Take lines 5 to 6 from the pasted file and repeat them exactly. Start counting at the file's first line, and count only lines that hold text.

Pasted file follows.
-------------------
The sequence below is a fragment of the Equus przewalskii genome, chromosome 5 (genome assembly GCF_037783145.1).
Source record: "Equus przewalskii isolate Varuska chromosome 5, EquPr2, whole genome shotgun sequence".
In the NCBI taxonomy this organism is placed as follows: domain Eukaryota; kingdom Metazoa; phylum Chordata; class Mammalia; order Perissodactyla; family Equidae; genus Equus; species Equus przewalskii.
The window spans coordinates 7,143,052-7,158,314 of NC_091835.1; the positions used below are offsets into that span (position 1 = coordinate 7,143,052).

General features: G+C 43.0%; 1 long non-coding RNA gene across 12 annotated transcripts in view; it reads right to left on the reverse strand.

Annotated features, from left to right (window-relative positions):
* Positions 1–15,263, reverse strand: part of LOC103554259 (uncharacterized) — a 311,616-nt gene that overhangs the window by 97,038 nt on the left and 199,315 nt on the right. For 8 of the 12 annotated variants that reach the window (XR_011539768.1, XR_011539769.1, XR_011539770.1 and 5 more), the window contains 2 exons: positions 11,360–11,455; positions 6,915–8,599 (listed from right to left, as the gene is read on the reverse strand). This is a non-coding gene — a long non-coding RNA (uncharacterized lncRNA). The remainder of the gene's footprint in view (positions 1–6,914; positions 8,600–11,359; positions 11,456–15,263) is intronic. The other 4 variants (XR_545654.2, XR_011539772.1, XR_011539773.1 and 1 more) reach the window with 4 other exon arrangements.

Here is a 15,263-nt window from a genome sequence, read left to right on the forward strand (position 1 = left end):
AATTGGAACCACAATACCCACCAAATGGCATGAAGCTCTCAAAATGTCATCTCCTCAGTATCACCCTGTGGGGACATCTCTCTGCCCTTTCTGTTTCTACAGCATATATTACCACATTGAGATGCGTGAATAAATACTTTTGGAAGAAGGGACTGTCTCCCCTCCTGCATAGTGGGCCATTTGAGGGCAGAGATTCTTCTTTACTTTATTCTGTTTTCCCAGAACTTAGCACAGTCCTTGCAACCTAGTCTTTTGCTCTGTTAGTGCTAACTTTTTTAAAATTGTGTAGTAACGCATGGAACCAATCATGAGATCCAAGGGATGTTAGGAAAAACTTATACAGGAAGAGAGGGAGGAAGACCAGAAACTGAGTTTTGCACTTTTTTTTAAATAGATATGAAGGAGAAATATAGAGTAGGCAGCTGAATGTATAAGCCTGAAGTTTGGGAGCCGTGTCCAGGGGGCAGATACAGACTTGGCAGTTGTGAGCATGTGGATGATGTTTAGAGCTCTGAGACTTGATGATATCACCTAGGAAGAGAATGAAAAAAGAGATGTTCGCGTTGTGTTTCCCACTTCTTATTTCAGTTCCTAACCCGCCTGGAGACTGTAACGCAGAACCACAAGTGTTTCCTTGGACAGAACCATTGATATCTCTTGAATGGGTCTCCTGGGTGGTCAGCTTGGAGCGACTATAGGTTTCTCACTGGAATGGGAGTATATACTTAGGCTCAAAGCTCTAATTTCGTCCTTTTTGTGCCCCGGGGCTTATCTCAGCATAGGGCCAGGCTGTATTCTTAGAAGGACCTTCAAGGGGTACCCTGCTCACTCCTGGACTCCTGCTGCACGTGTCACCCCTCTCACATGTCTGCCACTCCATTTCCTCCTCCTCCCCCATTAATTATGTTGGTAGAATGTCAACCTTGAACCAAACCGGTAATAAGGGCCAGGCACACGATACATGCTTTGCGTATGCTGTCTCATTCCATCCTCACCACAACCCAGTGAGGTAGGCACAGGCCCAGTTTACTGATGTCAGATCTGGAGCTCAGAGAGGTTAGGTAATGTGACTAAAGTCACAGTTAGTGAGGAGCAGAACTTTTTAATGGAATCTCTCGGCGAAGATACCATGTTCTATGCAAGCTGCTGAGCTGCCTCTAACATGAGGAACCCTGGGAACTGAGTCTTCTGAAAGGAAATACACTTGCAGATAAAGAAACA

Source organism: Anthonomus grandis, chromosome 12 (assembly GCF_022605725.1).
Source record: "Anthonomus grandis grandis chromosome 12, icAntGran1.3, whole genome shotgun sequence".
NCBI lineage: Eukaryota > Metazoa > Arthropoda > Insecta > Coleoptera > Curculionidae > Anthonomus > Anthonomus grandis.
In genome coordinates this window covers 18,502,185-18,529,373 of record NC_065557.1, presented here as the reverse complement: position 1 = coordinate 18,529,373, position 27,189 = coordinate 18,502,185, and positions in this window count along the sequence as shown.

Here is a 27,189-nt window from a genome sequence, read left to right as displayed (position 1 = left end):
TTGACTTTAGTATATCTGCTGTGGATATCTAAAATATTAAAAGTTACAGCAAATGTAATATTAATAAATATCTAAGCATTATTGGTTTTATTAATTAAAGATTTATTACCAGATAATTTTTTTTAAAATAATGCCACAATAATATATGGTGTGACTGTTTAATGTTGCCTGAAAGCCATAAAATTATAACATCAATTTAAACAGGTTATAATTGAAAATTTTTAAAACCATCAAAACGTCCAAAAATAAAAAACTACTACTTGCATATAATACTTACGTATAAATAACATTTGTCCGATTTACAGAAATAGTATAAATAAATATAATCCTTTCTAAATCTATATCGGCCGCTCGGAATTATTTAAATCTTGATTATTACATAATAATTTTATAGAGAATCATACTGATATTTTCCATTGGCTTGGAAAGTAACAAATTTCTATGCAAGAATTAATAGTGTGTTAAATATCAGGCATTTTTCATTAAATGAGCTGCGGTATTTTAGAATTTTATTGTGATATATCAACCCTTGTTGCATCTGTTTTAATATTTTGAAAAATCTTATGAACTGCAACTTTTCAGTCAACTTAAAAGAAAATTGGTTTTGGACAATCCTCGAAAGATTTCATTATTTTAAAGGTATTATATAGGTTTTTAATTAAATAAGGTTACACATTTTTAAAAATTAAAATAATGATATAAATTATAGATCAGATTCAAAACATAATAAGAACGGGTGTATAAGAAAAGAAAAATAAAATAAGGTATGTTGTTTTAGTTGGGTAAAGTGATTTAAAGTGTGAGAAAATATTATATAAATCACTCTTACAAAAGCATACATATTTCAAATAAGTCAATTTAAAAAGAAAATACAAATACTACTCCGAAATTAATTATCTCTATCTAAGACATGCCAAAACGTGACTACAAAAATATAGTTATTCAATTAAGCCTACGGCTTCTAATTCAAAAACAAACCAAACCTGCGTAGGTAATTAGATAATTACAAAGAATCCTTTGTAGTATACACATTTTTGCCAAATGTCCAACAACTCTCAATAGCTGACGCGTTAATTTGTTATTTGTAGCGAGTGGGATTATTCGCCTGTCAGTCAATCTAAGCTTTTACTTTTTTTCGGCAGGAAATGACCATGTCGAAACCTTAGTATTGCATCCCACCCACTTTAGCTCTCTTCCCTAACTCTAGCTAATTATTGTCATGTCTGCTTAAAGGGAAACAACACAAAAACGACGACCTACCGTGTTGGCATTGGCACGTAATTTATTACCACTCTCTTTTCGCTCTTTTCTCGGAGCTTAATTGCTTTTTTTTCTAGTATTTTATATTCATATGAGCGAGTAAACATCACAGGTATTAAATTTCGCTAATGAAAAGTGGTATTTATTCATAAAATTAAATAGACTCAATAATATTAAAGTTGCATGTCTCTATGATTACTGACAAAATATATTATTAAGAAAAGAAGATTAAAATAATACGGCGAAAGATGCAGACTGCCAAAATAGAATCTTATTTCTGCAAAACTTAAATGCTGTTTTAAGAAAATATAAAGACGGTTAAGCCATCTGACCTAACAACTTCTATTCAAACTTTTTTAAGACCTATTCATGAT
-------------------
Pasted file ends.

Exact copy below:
General features: G+C 43.0%; 1 long non-coding RNA gene across 12 annotated transcripts in view; it reads right to left on the reverse strand.

Annotated features, from left to right (window-relative positions):